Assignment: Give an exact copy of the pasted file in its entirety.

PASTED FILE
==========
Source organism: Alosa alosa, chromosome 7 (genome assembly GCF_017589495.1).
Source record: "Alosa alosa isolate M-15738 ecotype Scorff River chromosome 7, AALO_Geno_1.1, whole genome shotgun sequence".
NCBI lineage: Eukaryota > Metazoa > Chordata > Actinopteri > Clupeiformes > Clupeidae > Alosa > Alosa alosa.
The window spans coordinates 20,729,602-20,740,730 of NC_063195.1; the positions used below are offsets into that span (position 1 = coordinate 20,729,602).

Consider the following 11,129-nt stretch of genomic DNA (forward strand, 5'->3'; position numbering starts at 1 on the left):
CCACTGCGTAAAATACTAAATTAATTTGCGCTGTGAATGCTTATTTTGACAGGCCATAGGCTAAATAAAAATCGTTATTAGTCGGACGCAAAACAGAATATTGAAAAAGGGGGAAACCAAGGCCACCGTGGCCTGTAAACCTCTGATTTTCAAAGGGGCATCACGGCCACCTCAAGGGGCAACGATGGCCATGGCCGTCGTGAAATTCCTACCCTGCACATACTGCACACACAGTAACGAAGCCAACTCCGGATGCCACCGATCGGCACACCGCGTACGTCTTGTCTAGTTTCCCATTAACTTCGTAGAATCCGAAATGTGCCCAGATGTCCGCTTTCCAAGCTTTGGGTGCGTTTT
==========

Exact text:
Source organism: Alosa alosa, chromosome 7 (genome assembly GCF_017589495.1).
Source record: "Alosa alosa isolate M-15738 ecotype Scorff River chromosome 7, AALO_Geno_1.1, whole genome shotgun sequence".
NCBI lineage: Eukaryota > Metazoa > Chordata > Actinopteri > Clupeiformes > Clupeidae > Alosa > Alosa alosa.
The window spans coordinates 20,729,602-20,740,730 of NC_063195.1; the positions used below are offsets into that span (position 1 = coordinate 20,729,602).

Consider the following 11,129-nt stretch of genomic DNA (forward strand, 5'->3'; position numbering starts at 1 on the left):
CCACTGCGTAAAATACTAAATTAATTTGCGCTGTGAATGCTTATTTTGACAGGCCATAGGCTAAATAAAAATCGTTATTAGTCGGACGCAAAACAGAATATTGAAAAAGGGGGAAACCAAGGCCACCGTGGCCTGTAAACCTCTGATTTTCAAAGGGGCATCACGGCCACCTCAAGGGGCAACGATGGCCATGGCCGTCGTGAAATTCCTACCCTGCACATACTGCACACACAGTAACGAAGCCAACTCCGGATGCCACCGATCGGCACACCGCGTACGTCTTGTCTAGTTTCCCATTAACTTCGTAGAATCCGAAATGTGCCCAGATGTCCGCTTTCCAAGCTTTGGGTGCGTTTT